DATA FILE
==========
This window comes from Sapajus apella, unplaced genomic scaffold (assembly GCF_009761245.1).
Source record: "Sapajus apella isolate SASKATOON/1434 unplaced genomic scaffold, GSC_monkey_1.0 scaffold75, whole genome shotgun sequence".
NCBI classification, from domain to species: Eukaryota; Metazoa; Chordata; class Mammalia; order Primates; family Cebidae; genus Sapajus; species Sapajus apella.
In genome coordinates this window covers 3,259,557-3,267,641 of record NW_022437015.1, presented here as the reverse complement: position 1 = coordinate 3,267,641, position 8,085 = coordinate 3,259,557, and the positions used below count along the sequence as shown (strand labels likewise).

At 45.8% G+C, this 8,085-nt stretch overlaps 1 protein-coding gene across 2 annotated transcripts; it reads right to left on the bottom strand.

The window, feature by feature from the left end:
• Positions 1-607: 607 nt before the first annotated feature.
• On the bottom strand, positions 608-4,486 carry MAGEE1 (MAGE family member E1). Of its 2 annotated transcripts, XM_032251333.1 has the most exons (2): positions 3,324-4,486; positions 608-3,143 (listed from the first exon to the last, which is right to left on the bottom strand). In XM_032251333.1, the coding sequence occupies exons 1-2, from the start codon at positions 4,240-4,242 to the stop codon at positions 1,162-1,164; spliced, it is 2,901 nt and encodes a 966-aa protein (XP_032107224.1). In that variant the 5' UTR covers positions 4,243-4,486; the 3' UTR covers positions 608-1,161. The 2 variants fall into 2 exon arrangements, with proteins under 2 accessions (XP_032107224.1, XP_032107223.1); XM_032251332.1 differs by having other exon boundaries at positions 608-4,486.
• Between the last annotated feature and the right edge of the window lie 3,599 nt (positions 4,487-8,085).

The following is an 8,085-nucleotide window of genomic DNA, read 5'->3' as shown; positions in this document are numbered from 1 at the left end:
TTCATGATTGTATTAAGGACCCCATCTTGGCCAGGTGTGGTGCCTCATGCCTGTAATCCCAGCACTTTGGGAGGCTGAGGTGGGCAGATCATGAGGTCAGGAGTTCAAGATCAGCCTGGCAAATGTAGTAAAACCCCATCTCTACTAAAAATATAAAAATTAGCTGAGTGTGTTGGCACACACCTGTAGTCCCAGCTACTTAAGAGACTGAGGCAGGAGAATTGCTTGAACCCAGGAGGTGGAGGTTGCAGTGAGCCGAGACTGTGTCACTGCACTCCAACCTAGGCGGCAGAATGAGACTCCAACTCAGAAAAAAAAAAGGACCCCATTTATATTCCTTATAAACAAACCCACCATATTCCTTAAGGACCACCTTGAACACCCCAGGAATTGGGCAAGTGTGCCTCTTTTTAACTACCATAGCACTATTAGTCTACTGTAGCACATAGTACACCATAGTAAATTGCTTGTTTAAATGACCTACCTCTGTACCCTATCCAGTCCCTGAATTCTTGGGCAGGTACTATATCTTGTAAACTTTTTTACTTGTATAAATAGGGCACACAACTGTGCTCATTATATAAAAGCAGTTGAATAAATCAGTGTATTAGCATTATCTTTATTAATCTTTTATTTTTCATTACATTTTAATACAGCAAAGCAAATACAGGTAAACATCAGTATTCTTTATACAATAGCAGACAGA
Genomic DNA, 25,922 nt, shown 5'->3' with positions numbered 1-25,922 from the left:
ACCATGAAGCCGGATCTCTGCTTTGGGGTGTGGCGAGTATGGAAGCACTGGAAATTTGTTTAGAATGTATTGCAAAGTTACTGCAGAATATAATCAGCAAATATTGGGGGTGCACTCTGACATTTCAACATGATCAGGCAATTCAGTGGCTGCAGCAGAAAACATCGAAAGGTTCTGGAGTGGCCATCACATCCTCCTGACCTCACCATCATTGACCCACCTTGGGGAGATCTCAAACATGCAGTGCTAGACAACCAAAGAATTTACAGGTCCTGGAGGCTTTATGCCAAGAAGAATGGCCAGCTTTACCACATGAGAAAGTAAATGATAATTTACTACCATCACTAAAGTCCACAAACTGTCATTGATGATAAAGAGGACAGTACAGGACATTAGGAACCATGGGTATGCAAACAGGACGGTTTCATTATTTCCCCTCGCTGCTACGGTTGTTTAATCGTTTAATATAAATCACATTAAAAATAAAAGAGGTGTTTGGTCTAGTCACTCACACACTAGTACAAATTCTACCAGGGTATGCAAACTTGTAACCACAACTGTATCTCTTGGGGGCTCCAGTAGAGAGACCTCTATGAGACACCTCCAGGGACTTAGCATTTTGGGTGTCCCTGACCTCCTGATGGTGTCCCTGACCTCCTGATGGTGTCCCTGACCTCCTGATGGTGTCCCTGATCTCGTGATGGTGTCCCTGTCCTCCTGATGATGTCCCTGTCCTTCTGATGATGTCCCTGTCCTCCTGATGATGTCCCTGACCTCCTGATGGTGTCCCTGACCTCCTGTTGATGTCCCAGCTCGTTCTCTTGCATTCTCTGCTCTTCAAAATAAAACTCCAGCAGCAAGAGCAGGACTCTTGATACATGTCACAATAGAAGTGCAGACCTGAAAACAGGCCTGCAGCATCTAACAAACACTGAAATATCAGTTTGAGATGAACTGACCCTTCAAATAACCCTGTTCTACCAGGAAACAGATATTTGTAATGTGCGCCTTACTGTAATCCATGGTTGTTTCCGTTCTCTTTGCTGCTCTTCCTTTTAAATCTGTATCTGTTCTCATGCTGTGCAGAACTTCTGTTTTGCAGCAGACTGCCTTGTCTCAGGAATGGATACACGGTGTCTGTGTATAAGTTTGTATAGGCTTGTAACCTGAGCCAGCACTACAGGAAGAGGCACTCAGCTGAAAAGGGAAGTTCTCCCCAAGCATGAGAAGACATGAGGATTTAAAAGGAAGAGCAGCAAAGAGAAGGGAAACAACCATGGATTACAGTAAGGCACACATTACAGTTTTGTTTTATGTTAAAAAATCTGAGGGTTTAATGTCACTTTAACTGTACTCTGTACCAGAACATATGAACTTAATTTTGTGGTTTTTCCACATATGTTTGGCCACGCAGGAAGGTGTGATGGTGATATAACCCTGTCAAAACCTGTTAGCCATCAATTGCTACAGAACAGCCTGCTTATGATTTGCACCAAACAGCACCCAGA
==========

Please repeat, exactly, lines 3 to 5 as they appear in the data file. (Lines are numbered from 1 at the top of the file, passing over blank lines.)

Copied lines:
NCBI classification, from domain to species: Eukaryota; Metazoa; Chordata; class Mammalia; order Primates; family Cebidae; genus Sapajus; species Sapajus apella.
In genome coordinates this window covers 3,259,557-3,267,641 of record NW_022437015.1, presented here as the reverse complement: position 1 = coordinate 3,267,641, position 8,085 = coordinate 3,259,557, and the positions used below count along the sequence as shown (strand labels likewise).

At 45.8% G+C, this 8,085-nt stretch overlaps 1 protein-coding gene across 2 annotated transcripts; it reads right to left on the bottom strand.